Plaintiffs first argue that state law claims brought by healthcare providers against insurers affect ERISA plans too tenuously to be preempted. (Doc. No. 14 at 4 (citing Lordmann Enter., Inc. v. Equicor, 32 F.3d 1529, 1533 (11th Cir. 1994)).) They are correct. "Courts have, with near unanimity, found that independent state law claims of third party healthcare providers are not preempted by ERISA." Med. & Chirurgical Facility of the State of Md. v. Aetna U.S. Healthcare, Inc., 221 F. Supp. 2d 618, 619-20 (D. Md. 2002) (citing In Home Health, Inc. v. Prudential Ins. Co. of Am., 101 F.3d 600, 606 (8th Cir. 1996); Meadows v. Employers Health Ins., 47 F.3d 1006 (9th Cir.1995); Lordmann Enters., 32 F.3d at 1529; Hospice of Metro Denver, Inc. v. Group Health Ins. of Okla., Inc., 944 F.2d 752 (10th Cir. 1991); Mem. Hosp. Sys. v. Northbrook Life Ins. Co., 904 F.2d 236 (5th Cir. 1990)).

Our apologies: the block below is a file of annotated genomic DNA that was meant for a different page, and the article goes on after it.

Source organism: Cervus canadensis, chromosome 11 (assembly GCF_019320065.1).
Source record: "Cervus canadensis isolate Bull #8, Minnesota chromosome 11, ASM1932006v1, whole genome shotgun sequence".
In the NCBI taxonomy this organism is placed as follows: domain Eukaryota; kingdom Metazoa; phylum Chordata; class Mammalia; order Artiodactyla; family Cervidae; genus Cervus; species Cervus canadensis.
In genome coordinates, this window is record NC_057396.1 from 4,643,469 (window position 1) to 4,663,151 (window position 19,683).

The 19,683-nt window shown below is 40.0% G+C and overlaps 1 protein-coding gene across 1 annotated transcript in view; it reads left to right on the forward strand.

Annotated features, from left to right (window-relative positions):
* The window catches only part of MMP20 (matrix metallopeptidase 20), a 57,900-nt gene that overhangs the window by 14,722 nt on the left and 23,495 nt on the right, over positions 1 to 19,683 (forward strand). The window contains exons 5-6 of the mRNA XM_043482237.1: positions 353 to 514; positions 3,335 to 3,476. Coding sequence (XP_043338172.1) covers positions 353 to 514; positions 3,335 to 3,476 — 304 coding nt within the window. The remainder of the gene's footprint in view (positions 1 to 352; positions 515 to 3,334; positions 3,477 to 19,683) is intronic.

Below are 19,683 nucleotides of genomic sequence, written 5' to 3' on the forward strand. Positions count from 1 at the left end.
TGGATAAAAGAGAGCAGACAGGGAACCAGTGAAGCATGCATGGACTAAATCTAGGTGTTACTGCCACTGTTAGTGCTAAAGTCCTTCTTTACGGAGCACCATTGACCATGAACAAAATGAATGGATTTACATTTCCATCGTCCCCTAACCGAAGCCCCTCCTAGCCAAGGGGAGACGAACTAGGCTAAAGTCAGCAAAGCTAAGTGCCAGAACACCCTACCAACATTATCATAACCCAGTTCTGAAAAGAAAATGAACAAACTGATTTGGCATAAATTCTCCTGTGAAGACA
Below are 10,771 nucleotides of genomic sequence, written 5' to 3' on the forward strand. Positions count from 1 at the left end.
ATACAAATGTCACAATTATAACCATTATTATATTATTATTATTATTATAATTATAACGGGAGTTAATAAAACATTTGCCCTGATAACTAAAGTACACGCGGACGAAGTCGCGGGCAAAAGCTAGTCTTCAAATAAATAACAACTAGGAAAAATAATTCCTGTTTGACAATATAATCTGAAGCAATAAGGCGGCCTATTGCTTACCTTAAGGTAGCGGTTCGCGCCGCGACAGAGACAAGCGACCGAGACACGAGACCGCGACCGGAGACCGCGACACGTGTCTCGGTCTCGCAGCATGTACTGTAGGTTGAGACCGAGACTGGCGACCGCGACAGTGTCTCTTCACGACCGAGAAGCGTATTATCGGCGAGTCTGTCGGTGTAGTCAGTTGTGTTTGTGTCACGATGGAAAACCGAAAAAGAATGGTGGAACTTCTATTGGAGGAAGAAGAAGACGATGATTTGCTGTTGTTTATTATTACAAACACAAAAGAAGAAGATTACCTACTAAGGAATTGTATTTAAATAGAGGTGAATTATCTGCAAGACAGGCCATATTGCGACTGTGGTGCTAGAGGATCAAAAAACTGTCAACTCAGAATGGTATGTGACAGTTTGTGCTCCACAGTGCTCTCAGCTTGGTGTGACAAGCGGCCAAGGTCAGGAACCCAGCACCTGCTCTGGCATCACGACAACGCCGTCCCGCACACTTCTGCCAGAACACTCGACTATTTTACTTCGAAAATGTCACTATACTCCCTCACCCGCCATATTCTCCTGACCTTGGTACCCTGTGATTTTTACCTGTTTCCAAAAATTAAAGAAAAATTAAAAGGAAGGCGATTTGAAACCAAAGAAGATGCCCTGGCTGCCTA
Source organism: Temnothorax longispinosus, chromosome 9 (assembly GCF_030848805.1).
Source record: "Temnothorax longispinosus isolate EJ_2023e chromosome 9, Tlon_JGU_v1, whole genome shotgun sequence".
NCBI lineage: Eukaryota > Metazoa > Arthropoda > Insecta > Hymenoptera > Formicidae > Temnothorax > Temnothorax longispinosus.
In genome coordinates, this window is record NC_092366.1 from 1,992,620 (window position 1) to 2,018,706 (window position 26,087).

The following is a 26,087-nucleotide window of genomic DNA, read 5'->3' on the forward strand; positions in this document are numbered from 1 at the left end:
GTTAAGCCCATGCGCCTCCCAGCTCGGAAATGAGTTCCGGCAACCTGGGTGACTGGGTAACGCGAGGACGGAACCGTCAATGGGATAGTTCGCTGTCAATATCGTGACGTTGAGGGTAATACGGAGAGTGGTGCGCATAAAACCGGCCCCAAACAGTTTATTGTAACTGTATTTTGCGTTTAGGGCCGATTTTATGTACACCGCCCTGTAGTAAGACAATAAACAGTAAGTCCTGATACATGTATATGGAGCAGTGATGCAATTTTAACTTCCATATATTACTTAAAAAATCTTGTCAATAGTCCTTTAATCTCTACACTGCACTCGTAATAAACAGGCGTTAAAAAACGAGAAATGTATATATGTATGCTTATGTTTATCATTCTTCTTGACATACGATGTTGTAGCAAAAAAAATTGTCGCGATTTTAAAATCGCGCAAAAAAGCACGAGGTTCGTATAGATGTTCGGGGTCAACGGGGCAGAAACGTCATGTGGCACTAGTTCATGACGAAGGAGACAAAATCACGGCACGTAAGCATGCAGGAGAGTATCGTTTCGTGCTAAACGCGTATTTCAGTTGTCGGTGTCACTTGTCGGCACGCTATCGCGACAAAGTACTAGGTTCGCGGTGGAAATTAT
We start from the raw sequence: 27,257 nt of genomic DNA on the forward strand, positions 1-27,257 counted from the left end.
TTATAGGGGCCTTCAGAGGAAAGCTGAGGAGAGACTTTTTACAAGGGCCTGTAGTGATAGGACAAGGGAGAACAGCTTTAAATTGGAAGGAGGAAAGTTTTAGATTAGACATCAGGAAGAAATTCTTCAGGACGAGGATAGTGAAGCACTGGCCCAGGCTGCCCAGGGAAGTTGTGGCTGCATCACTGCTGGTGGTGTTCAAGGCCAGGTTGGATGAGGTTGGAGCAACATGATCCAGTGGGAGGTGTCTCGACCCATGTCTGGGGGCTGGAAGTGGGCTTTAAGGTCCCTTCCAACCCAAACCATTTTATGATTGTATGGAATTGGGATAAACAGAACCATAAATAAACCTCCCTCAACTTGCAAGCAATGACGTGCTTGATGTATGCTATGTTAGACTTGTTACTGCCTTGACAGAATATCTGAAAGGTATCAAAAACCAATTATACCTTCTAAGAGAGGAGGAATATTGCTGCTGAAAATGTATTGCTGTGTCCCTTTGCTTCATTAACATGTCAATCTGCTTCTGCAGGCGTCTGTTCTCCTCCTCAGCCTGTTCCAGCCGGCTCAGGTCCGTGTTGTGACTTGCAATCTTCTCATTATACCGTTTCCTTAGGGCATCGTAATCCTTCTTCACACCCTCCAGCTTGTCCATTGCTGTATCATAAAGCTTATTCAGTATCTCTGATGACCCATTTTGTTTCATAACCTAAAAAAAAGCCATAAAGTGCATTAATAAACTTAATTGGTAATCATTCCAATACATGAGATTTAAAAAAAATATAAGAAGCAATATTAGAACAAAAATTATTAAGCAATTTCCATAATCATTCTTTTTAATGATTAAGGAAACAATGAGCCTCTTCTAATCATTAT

This outcome is dictated by the policy behind ERISA. As explained in a case from the Southern District of Florida:
The policy arguments set forth in Memorial Hospital [by the Fifth Circuit] and adopted by the [Eleventh Circuit] in Lordmann Enterprises elucidate the wisdom of this result. First, preemption of provider contract claims would "defeat rather than promote" ERISA's goal to "protect the interests of employees and beneficiaries covered by benefit plans." Lordmann Enters., 32 F.3d at 1533. The [c]court theorized that as a result of preemption, health care providers could no longer rely as freely on the representations of insurers and would therefore act to protect themselves by denying care or raising fees. Id. Second, health care providers are not within the scope of ERISA. Id. Although employer and employees traded their right to bring a state cause of action in exchange for the benefits of ERISA, the statute ...